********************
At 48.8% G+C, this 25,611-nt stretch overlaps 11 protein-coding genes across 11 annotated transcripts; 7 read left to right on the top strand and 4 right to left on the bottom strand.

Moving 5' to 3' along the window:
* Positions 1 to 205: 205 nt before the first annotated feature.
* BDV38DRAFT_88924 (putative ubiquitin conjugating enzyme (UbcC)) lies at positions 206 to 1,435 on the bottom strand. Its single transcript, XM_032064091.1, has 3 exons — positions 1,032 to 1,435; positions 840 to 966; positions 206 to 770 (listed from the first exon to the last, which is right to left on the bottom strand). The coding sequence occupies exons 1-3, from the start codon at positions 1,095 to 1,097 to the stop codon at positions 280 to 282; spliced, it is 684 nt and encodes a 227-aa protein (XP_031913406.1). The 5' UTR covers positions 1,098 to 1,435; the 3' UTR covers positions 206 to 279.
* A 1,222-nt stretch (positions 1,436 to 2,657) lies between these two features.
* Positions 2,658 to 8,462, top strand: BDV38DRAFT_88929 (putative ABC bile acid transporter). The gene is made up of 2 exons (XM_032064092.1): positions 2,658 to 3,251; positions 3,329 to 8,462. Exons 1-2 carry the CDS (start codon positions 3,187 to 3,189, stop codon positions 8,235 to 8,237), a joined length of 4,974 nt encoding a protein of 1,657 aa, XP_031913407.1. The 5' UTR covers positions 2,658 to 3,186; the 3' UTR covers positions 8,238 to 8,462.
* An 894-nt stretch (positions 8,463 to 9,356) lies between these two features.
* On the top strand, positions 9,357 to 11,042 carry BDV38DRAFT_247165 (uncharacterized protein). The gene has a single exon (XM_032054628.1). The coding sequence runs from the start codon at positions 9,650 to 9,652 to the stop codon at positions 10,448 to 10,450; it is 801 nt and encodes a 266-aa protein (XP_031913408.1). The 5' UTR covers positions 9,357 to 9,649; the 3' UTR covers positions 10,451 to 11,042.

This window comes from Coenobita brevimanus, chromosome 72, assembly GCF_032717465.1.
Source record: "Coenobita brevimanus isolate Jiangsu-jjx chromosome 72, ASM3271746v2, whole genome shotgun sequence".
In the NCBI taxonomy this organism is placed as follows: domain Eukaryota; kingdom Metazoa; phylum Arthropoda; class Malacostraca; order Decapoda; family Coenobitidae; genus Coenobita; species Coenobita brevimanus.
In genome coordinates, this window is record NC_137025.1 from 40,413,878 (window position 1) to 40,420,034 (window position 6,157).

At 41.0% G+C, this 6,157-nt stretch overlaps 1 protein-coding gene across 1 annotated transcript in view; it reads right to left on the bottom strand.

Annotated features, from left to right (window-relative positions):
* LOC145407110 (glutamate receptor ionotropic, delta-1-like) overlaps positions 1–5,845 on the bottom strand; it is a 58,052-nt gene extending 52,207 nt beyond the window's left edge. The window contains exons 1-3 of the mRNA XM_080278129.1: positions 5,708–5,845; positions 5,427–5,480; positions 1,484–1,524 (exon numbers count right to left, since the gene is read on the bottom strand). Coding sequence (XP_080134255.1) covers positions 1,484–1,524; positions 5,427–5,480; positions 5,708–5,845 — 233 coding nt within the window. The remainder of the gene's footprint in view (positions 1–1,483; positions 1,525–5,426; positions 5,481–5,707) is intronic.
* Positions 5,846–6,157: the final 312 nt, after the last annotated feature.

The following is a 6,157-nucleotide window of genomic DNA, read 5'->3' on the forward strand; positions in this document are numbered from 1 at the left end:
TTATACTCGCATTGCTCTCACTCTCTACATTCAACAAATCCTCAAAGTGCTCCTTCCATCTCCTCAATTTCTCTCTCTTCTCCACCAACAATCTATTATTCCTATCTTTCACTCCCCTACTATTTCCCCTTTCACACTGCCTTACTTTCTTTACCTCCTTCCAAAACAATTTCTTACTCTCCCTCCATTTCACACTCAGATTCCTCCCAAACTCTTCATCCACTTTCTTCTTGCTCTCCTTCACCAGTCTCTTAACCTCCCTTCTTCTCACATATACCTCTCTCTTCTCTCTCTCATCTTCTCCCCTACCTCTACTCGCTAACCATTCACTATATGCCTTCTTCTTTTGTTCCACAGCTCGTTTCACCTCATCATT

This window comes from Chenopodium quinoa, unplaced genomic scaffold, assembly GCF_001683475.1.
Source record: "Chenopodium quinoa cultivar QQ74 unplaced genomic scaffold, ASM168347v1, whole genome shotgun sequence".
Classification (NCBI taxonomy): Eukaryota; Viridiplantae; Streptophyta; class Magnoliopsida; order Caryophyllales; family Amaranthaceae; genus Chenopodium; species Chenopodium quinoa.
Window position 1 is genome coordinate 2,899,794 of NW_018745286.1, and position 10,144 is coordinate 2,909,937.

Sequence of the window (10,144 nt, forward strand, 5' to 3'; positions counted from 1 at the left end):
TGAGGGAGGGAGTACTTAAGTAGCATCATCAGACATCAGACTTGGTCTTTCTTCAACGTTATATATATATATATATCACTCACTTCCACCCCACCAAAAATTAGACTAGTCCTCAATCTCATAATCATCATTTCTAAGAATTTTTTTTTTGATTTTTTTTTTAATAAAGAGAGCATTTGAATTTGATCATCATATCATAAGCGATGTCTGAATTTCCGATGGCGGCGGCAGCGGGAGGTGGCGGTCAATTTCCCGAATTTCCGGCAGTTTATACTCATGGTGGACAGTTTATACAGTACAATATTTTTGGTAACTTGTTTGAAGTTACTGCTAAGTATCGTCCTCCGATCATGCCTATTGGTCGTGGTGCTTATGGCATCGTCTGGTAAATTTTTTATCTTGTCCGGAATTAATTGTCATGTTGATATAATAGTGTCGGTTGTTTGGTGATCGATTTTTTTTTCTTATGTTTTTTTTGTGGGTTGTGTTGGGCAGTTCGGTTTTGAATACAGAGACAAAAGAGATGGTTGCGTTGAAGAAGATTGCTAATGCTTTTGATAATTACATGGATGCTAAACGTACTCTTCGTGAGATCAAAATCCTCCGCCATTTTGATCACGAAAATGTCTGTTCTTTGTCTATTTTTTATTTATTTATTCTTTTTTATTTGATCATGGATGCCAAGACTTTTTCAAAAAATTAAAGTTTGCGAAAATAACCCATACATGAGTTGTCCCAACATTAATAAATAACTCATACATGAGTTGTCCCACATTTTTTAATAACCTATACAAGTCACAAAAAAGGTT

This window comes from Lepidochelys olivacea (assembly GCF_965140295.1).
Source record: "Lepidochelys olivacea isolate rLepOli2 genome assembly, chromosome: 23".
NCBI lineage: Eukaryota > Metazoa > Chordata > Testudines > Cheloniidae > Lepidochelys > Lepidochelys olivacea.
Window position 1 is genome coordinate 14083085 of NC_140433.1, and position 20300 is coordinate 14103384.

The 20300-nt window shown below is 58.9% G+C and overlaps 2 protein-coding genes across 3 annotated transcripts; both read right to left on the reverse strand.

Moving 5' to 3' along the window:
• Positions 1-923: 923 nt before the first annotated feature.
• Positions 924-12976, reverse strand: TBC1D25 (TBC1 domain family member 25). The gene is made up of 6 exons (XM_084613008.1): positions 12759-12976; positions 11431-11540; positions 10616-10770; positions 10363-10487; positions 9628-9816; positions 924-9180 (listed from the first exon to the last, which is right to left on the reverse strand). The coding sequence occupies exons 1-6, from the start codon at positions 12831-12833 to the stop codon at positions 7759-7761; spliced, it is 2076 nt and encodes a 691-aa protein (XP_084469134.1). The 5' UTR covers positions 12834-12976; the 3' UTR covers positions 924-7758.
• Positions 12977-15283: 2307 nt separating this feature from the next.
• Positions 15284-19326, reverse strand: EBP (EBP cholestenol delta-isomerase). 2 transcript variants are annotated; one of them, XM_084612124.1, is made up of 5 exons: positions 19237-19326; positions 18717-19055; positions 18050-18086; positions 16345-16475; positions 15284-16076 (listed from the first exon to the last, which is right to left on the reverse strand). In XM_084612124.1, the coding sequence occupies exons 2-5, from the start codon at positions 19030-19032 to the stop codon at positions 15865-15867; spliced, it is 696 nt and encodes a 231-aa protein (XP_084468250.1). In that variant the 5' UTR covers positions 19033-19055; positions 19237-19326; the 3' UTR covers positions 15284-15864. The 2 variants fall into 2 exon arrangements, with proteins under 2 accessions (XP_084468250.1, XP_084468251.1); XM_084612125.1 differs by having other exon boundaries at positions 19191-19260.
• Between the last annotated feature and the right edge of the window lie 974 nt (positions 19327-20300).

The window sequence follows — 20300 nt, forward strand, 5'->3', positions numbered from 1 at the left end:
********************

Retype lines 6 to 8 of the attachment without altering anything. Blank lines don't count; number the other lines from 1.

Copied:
* Positions 2,658 to 8,462, top strand: BDV38DRAFT_88929 (putative ABC bile acid transporter). The gene is made up of 2 exons (XM_032064092.1): positions 2,658 to 3,251; positions 3,329 to 8,462. Exons 1-2 carry the CDS (start codon positions 3,187 to 3,189, stop codon positions 8,235 to 8,237), a joined length of 4,974 nt encoding a protein of 1,657 aa, XP_031913407.1. The 5' UTR covers positions 2,658 to 3,186; the 3' UTR covers positions 8,238 to 8,462.
* An 894-nt stretch (positions 8,463 to 9,356) lies between these two features.
* On the top strand, positions 9,357 to 11,042 carry BDV38DRAFT_247165 (uncharacterized protein). The gene has a single exon (XM_032054628.1). The coding sequence runs from the start codon at positions 9,650 to 9,652 to the stop codon at positions 10,448 to 10,450; it is 801 nt and encodes a 266-aa protein (XP_031913408.1). The 5' UTR covers positions 9,357 to 9,649; the 3' UTR covers positions 10,451 to 11,042.